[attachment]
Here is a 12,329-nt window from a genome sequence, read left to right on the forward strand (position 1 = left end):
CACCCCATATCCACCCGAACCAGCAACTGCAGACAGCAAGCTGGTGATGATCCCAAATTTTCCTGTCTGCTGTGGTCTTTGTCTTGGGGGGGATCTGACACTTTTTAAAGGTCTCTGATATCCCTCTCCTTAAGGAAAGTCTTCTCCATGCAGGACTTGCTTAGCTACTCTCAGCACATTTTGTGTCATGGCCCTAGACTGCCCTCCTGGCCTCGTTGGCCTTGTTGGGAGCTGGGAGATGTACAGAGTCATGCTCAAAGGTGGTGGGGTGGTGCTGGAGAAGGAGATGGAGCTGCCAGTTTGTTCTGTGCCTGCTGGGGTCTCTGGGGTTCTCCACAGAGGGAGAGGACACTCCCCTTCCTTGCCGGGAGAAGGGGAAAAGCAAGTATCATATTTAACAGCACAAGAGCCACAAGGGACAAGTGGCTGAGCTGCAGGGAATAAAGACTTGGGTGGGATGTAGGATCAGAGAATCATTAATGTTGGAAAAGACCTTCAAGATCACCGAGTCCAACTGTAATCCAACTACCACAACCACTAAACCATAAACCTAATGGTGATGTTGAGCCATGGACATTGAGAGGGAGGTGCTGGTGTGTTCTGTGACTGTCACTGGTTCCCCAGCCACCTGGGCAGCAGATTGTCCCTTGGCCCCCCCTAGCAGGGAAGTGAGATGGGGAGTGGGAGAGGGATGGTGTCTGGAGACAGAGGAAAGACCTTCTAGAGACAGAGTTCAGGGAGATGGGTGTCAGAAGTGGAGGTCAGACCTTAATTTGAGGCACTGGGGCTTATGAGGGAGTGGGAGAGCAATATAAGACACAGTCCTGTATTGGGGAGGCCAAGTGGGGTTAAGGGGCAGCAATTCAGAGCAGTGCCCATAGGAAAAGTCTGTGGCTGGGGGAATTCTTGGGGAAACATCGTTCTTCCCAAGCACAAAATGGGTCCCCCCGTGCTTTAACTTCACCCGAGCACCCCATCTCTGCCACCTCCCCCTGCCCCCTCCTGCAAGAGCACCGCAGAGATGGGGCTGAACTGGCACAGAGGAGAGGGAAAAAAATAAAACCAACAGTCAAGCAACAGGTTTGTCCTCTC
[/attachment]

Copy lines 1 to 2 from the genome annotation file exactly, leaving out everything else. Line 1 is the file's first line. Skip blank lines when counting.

Here is a 12,329-nt window from a genome sequence, read left to right on the forward strand (position 1 = left end):
CACCCCATATCCACCCGAACCAGCAACTGCAGACAGCAAGCTGGTGATGATCCCAAATTTTCCTGTCTGCTGTGGTCTTTGTCTTGGGGGGGATCTGACACTTTTTAAAGGTCTCTGATATCCCTCTCCTTAAGGAAAGTCTTCTCCATGCAGGACTTGCTTAGCTACTCTCAGCACATTTTGTGTCATGGCCCTAGACTGCCCTCCTGGCCTCGTTGGCCTTGTTGGGAGCTGGGAGATGTACAGAGTCATGCTCAAAGGTGGTGGGGTGGTGCTGGAGAAGGAGATGGAGCTGCCAGTTTGTTCTGTGCCTGCTGGGGTCTCTGGGGTTCTCCACAGAGGGAGAGGACACTCCCCTTCCTTGCCGGGAGAAGGGGAAAAGCAAGTATCATATTTAACAGCACAAGAGCCACAAGGGACAAGTGGCTGAGCTGCAGGGAATAAAGACTTGGGTGGGATGTAGGATCAGAGAATCATTAATGTTGGAAAAGACCTTCAAGATCACCGAGTCCAACTGTAATCCAACTACCACAACCACTAAACCATAAACCTAATGGTGATGTTGAGCCATGGACATTGAGAGGGAGGTGCTGGTGTGTTCTGTGACTGTCACTGGTTCCCCAGCCACCTGGGCAGCAGATTGTCCCTTGGCCCCCCCTAGCAGGGAAGTGAGATGGGGAGTGGGAGAGGGATGGTGTCTGGAGACAGAGGAAAGACCTTCTAGAGACAGAGTTCAGGGAGATGGGTGTCAGAAGTGGAGGTCAGACCTTAATTTGAGGCACTGGGGCTTATGAGGGAGTGGGAGAGCAATATAAGACACAGTCCTGTATTGGGGAGGCCAAGTGGGGTTAAGGGGCAGCAATTCAGAGCAGTGCCCATAGGAAAAGTCTGTGGCTGGGGGAATTCTTGGGGAAACATCGTTCTTCCCAAGCACAAAATGGGTCCCCCCGTGCTTTAACTTCACCCGAGCACCCCATCTCTGCCACCTCCCCCTGCCCCCTCCTGCAAGAGCACCGCAGAGATGGGGCTGAACTGGCACAGAGGAGAGGGAAAAAAATAAAACCAACAGTCAAGCAACAGGTTTGTCCTCTC